How do you feel about that birth men. And it’s a big difference. Because if we are involved in the process, if we’re involved and in charge of our birth throughout the labor process, then how we feel about it in the end is going to be different than a birth that was done to us because we weren’t educated on those decisions. And that makes a huge difference. That’s why people hire doulas, right? That’s where they have a third party in there that can say, here’s what just happened. Here’s what the nurse recommended, because that’s really what she’s doing. If it’s a real emergency, and there’s something happening right now, it’s going to be a code, whatever, and you’re gonna have five people in your room before you know it, you’re not gonna have time to say anything. Otherwise, this is what the nurse just said, Here’s what what your options are regarding what she just said, What do you want to do, and just having that little like, angel on your shoulder voice of reason, can make the difference between a birth that you love and a birth that you feel sad about. So informed consent is huge.


Jacqueline Kincer  26:55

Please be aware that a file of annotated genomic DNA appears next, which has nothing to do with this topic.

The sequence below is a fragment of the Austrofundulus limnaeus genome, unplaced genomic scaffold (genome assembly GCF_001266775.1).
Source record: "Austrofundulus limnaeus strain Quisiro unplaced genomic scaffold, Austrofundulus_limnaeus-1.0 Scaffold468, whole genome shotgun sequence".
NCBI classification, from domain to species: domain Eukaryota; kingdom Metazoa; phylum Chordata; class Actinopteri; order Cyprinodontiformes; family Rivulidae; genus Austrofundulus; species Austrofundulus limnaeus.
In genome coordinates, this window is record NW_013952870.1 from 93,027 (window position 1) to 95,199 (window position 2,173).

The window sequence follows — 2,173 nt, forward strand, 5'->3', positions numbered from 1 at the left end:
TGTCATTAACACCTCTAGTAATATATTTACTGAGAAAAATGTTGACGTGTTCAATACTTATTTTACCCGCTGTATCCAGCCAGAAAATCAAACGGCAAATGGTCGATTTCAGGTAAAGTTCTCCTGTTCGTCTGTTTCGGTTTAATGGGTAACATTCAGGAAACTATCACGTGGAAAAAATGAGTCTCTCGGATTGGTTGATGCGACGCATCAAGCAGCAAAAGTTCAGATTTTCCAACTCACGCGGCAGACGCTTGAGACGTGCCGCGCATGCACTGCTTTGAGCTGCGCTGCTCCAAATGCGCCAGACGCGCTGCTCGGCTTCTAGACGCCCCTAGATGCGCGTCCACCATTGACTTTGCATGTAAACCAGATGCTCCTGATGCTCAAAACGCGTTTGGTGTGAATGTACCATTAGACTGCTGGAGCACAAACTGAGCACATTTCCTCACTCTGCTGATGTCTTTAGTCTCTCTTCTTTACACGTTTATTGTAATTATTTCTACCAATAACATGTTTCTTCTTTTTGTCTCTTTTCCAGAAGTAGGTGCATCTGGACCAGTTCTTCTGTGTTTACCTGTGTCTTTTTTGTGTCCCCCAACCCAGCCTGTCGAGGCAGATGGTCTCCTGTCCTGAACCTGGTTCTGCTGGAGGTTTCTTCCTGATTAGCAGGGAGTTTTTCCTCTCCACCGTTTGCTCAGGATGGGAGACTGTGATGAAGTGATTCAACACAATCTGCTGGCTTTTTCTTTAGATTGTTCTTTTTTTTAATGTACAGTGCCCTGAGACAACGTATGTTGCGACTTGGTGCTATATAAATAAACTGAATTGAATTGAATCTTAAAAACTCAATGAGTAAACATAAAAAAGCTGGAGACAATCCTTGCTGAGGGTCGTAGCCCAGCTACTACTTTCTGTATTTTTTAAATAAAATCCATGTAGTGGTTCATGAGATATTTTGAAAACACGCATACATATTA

It is and it’s, it’s everywhere in life, if you’ve never, if you’ve never gotten used to this, or haven’t used this skill, or developed that it’s never too late. So it doesn’t matter. I mean, I even think of like, you know, just my grandparents, all four of them, you know, end of life in the hospital with whatever’s going on. Right. And, you know, the, the doctor will say, well, here’s what I’m recommending, and you’re like, Okay, great. So what would happen if we don’t do that? That’s the immediate next question. Right? Like, what are both sides of the coin here? Uh, yes, you’re a doctor, I trust that you are making some sort of medically sound recommendation. Okay. Tell me more about that. And then what would happen if we don’t do that? Or what are our other options? And these are just questions you can ask, you know, to your baby’s pediatrician, once they’re born to, you know, your, your mother’s doctor, when you’re taking care of her in her old age, right, all of these things, you know, to your next world check that you’re doing and whoever, whoever it is, you know, and it’s a valuable, really valuable skill, I can always tell the families that I’ve worked with that are like, they took a really solid birth class, or they’ve been through this, and they’ve decided like that they’re going to go down this path. And so I’ll make some sort of, you know, a recommendation about breastfeeding. And they’ll say, okay, great. What would happen if I don’t do that? It’s not that they don’t believe me, right? It’s not that they’re like being resistant to my advice. I never take it that way. Because I don’t have an ego about it. Like, no, that’s a really good question. Here’s why I’m recommending that it gives me an opportunity to explore some people want the explanation. Some don’t. Some are like just just telling you what to do. I’m done. I’m exhausted. And that’s okay to like, if you know that about you. You’re like, just just give me the stuff. Give me the drugs. Just get the baby out. Yeah. Right. I think we all have like that moment and birth and then like, it can pass but but yeah, I think it’s so important. These are critical life skills, like what people can learn through pregnancy, about pregnancy and birth and postpartum these will serve you through your entire life, right?